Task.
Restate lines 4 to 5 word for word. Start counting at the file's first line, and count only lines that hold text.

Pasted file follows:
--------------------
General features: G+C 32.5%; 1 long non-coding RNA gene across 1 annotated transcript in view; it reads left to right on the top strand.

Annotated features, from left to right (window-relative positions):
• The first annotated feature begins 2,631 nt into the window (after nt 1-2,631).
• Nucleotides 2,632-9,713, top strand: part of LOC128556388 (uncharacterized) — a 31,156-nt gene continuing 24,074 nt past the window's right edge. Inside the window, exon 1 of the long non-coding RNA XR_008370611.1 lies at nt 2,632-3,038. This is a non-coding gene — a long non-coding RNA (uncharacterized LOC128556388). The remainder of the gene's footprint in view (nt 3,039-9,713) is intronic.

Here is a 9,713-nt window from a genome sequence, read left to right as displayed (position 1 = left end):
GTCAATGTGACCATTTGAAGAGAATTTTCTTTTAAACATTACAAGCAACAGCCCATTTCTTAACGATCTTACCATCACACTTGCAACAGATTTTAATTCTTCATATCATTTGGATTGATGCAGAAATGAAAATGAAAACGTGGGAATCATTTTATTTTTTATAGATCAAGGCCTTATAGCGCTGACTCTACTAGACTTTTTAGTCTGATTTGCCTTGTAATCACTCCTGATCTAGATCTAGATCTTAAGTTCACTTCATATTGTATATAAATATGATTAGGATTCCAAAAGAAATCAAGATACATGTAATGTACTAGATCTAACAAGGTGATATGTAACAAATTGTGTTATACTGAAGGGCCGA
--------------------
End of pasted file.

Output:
• Nucleotides 2,632-9,713, top strand: part of LOC128556388 (uncharacterized) — a 31,156-nt gene continuing 24,074 nt past the window's right edge. Inside the window, exon 1 of the long non-coding RNA XR_008370611.1 lies at nt 2,632-3,038. This is a non-coding gene — a long non-coding RNA (uncharacterized LOC128556388). The remainder of the gene's footprint in view (nt 3,039-9,713) is intronic.

Here is a 9,713-nt window from a genome sequence, read left to right as displayed (position 1 = left end):